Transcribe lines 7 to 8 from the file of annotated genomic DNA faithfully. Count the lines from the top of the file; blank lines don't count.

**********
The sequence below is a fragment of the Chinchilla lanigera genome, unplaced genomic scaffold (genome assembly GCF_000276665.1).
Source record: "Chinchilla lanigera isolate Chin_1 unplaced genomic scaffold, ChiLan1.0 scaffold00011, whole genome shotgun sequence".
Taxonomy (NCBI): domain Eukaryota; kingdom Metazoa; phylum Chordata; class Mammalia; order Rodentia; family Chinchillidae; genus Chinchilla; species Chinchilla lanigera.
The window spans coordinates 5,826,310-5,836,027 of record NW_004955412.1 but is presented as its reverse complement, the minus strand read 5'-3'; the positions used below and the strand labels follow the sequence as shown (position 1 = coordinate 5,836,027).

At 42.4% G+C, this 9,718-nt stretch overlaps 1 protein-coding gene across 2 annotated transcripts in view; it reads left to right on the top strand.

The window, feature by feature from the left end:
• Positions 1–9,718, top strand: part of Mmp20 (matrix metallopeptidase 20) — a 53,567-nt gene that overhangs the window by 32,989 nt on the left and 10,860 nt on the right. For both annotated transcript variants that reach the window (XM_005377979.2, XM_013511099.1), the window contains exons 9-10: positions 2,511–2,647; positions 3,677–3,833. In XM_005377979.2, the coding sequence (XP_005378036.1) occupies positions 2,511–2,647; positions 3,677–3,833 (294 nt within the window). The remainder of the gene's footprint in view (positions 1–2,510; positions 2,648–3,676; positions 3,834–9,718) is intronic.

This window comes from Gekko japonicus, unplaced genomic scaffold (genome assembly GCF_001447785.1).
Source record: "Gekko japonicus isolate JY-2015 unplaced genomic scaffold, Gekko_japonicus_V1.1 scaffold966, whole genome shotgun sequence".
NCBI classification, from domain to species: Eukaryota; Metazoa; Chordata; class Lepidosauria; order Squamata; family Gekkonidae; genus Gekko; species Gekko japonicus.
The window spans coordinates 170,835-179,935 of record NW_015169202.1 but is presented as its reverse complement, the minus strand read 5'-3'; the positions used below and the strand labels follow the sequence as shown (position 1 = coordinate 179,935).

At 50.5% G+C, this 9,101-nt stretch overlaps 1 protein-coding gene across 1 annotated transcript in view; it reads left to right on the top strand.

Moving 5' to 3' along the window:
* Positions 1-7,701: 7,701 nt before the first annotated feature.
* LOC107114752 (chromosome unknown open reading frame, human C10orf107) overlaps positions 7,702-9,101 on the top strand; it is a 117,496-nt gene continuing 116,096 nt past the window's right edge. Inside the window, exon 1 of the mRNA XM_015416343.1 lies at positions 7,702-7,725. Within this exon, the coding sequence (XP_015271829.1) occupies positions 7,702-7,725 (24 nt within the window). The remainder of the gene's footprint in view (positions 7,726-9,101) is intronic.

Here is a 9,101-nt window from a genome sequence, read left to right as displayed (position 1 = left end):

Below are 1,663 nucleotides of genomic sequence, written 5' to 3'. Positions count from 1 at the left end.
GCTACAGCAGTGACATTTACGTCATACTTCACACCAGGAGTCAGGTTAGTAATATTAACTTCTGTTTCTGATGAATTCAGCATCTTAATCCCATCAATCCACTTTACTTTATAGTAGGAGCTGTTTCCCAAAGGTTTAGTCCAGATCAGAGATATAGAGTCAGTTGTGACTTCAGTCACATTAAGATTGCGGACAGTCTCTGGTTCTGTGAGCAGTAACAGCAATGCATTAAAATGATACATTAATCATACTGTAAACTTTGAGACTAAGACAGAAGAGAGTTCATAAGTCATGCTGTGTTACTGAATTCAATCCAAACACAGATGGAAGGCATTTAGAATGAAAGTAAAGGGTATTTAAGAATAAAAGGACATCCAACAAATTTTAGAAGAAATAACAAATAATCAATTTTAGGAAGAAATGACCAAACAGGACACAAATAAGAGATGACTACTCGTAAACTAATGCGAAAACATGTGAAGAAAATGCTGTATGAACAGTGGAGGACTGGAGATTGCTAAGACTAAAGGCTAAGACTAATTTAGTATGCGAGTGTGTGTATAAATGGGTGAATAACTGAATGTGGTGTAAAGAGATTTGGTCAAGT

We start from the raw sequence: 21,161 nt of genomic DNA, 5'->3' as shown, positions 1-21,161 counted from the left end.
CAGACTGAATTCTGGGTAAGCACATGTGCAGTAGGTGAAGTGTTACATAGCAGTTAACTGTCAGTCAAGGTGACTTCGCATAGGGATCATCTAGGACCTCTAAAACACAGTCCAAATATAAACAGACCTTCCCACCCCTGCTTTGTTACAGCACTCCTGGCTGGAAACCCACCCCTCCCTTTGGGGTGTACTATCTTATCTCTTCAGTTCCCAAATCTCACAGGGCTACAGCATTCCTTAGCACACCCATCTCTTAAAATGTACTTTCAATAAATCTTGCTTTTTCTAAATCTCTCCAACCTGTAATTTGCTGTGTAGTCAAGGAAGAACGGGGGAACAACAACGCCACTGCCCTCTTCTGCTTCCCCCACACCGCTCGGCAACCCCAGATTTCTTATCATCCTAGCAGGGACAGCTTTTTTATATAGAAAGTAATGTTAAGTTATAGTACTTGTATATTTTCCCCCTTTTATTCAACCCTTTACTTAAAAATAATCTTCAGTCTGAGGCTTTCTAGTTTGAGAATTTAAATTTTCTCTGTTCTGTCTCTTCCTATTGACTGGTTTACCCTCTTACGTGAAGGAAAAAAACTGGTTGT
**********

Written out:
• Positions 1–9,718, top strand: part of Mmp20 (matrix metallopeptidase 20) — a 53,567-nt gene that overhangs the window by 32,989 nt on the left and 10,860 nt on the right. For both annotated transcript variants that reach the window (XM_005377979.2, XM_013511099.1), the window contains exons 9-10: positions 2,511–2,647; positions 3,677–3,833. In XM_005377979.2, the coding sequence (XP_005378036.1) occupies positions 2,511–2,647; positions 3,677–3,833 (294 nt within the window). The remainder of the gene's footprint in view (positions 1–2,510; positions 2,648–3,676; positions 3,834–9,718) is intronic.

This window comes from Gekko japonicus, unplaced genomic scaffold (genome assembly GCF_001447785.1).